While I think it’s pos­si­ble to add ad­di­tion­al for­ward dec­la­ra­tions to some STL im­ple­men­ta­tions, it might not be al­ways pos­si­ble to do so with­out break­ing ABI com­pat­i­bil­i­ty — even in Mag­num I had to break ABI com­pat­i­bil­i­ty a few times in the past in or­der to achieve that (and now I know what to avoid to make new types eas­i­ly for­ward-de­clar­able from the start).

The ide­al way would be to have the for­ward dec­la­ra­tions guar­an­teed by the stan­dard (ex­tend­ing <iosfwd> fur­ther, for ex­am­ple) so we don’t need to in­clude plat­form-spe­cif­ic in­ter­nal “bits”, but again this may cause an ABI break for many ven­dors and thus take years to im­ple­ment (like it hap­pened with std::string in C++11 where lib­st­dc++ could no longer have it copy-on-write — and the prob­lems it caused per­sist un­til to­day).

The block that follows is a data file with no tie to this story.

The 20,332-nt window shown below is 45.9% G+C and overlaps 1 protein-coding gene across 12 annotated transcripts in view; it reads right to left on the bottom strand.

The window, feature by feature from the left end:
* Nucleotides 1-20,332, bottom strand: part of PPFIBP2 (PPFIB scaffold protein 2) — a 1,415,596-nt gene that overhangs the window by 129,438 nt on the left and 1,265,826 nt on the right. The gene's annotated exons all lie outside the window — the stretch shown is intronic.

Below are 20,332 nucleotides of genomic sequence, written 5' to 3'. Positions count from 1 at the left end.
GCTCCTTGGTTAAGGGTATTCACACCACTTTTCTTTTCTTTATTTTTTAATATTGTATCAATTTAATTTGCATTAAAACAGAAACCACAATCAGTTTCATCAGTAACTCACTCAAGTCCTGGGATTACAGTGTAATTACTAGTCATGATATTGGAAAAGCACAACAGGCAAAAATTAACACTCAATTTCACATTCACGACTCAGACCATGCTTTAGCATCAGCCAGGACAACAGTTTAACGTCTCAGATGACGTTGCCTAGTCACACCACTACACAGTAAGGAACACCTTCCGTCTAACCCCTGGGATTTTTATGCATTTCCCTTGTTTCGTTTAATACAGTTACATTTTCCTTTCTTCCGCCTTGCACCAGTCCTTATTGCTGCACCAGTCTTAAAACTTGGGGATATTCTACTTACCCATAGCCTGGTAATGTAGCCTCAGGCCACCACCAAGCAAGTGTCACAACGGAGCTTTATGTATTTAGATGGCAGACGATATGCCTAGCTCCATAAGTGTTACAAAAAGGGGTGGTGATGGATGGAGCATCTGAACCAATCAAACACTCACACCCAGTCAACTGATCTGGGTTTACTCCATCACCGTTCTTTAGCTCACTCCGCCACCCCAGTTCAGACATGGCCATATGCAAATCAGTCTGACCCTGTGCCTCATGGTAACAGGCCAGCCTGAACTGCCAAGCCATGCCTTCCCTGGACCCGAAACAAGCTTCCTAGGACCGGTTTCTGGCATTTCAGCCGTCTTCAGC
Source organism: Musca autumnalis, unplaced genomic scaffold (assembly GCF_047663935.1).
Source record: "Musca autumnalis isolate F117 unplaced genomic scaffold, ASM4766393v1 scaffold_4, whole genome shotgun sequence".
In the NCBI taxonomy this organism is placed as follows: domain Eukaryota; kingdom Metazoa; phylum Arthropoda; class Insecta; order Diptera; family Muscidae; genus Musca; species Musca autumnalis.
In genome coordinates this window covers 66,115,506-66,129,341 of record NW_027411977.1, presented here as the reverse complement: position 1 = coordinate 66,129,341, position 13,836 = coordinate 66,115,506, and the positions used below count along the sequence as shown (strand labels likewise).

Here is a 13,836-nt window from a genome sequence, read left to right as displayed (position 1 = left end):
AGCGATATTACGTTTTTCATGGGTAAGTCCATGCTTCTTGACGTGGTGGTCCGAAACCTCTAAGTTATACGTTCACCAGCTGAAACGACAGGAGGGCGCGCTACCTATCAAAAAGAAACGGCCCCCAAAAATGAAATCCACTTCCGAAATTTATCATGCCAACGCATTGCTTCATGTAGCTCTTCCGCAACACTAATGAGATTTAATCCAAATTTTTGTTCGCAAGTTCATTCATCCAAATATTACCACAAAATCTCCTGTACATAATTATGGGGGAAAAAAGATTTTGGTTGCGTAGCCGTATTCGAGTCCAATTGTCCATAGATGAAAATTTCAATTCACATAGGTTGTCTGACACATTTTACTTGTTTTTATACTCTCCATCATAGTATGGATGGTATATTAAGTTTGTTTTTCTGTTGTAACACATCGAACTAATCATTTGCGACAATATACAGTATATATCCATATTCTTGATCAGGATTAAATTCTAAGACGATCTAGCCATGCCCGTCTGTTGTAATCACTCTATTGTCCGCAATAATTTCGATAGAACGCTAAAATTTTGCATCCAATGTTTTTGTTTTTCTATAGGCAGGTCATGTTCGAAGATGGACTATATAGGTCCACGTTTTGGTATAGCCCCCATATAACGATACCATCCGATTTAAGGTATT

There’s al­so a slight chance that, due to com­plex­i­ties of std::al­lo­ca­tor and oth­er types used in de­fault tem­plate ar­gu­ments, adding for­ward dec­la­ra­tions to <iosfwd> would make it no longer light­weight. This re­al­ly de­pends on how the im­ple­men­ta­tions are done and what all needs to be known to for­ward-de­clare giv­en type.

The Unnecessarily Short Ways To Do a Quaternion Slerp

Com­ing to an es­tab­lished work­flow for the first time is al­ways an in­ter­est­ing ex­pe­ri­ence be­cause I don’t have any “it’s been like this since for­ev­er” in­sights form­ing my opin­ion yet. This time it’s about quater­nion in­ter­po­la­tion and a sud­den op­ti­miza­tion op­por­tu­ni­ty.

page 1 | older articles »